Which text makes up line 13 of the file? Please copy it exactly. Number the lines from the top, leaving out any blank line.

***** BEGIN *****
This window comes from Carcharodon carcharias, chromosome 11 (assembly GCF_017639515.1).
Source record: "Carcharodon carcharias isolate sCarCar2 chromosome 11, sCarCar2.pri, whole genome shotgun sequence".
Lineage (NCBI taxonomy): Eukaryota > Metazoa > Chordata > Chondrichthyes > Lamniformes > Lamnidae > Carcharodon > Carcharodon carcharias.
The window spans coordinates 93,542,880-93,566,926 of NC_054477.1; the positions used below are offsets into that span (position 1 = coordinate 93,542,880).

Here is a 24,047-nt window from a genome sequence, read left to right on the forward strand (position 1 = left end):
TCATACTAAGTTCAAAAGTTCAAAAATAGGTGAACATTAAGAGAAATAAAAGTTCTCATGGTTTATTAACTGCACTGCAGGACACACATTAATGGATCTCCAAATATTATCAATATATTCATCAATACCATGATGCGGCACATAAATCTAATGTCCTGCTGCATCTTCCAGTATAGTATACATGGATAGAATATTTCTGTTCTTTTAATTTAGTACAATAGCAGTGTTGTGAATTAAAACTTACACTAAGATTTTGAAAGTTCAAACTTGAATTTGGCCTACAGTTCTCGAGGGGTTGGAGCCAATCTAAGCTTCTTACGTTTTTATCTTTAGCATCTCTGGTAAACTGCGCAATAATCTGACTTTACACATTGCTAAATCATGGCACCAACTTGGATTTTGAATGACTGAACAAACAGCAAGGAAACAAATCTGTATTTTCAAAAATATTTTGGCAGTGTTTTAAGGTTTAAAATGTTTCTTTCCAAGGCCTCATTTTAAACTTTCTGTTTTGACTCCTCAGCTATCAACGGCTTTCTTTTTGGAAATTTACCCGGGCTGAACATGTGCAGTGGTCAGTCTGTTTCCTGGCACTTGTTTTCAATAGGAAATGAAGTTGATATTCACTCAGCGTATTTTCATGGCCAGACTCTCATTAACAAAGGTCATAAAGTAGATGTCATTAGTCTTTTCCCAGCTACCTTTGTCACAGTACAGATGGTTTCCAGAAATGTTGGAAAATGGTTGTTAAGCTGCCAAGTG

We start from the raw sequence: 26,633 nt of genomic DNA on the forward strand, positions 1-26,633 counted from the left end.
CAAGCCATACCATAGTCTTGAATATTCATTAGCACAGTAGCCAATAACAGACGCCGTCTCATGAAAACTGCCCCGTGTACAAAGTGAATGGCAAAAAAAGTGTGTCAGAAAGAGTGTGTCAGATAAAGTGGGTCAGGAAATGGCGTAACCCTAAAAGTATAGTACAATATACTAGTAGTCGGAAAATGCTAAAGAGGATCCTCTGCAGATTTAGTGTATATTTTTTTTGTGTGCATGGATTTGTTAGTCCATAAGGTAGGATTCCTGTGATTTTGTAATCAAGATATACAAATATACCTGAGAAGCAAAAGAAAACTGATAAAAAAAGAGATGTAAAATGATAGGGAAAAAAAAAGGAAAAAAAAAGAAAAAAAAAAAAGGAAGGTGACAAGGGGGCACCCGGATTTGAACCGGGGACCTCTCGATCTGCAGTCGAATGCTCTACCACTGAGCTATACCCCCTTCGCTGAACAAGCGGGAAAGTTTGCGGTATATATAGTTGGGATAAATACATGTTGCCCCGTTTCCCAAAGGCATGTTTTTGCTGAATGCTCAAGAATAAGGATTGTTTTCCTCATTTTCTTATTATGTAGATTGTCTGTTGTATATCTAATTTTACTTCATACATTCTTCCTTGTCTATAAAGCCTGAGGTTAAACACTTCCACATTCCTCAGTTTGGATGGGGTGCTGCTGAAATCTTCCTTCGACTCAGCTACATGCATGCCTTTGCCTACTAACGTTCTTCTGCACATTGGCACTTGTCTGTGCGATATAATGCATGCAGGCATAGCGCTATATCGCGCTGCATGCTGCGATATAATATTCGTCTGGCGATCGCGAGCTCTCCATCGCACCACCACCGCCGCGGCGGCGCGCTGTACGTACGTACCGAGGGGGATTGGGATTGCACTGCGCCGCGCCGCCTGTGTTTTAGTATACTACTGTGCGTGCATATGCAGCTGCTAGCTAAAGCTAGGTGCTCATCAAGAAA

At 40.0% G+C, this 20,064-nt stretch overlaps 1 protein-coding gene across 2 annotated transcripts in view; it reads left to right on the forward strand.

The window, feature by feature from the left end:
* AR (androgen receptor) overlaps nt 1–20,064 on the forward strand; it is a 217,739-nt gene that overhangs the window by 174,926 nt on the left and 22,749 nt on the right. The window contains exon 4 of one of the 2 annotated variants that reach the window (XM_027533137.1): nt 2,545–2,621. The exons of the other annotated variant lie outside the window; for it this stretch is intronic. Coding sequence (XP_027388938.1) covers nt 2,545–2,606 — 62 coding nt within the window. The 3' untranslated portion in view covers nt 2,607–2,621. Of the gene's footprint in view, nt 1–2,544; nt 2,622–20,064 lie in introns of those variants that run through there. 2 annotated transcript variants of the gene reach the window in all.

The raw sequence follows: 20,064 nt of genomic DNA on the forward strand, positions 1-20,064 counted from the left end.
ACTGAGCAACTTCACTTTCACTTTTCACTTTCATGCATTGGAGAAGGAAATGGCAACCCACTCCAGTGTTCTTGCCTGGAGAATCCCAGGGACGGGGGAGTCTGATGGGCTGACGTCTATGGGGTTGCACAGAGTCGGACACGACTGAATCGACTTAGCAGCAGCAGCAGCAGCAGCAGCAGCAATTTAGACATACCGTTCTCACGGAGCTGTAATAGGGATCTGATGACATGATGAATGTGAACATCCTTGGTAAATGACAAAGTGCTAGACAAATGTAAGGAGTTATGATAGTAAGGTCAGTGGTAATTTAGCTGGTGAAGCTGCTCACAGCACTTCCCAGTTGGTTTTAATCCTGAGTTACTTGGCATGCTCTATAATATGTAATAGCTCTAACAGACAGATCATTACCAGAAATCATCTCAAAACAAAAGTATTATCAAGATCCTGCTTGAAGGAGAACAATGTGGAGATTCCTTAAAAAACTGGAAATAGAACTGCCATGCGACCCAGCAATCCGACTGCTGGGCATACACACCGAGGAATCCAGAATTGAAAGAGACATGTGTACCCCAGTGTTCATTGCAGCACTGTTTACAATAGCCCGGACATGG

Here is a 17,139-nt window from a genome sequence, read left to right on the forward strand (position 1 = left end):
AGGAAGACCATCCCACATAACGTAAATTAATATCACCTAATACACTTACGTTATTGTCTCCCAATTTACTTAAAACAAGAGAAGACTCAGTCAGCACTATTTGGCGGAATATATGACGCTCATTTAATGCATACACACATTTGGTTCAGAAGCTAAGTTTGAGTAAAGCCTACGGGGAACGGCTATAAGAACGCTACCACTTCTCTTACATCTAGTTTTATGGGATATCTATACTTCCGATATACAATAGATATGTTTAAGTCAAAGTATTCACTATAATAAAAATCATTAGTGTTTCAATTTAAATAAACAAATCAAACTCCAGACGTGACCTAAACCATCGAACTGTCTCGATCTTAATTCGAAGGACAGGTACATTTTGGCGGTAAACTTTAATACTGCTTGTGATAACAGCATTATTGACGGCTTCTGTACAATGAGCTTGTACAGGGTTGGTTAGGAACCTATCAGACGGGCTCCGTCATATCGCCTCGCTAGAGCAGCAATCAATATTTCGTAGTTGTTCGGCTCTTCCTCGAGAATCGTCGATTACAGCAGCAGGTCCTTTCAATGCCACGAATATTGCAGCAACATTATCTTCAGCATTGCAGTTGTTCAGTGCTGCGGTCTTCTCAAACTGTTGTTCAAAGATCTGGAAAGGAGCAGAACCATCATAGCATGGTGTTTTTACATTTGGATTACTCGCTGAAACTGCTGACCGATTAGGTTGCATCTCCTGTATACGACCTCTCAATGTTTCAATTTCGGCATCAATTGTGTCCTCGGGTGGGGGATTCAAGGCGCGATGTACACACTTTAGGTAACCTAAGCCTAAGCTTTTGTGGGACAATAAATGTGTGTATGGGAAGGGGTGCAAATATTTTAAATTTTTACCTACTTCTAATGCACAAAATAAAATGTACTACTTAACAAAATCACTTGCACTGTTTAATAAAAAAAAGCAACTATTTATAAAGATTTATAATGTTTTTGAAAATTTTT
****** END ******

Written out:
ACTGAGCAACTTCACTTTCACTTTTCACTTTCATGCATTGGAGAAGGAAATGGCAACCCACTCCAGTGTTCTTGCCTGGAGAATCCCAGGGACGGGGGAGTCTGATGGGCTGACGTCTATGGGGTTGCACAGAGTCGGACACGACTGAATCGACTTAGCAGCAGCAGCAGCAGCAGCAGCAGCAATTTAGACATACCGTTCTCACGGAGCTGTAATAGGGATCTGATGACATGATGAATGTGAACATCCTTGGTAAATGACAAAGTGCTAGACAAATGTAAGGAGTTATGATAGTAAGGTCAGTGGTAATTTAGCTGGTGAAGCTGCTCACAGCACTTCCCAGTTGGTTTTAATCCTGAGTTACTTGGCATGCTCTATAATATGTAATAGCTCTAACAGACAGATCATTACCAGAAATCATCTCAAAACAAAAGTATTATCAAGATCCTGCTTGAAGGAGAACAATGTGGAGATTCCTTAAAAAACTGGAAATAGAACTGCCATGCGACCCAGCAATCCGACTGCTGGGCATACACACCGAGGAATCCAGAATTGAAAGAGACATGTGTACCCCAGTGTTCATTGCAGCACTGTTTACAATAGCCCGGACATGG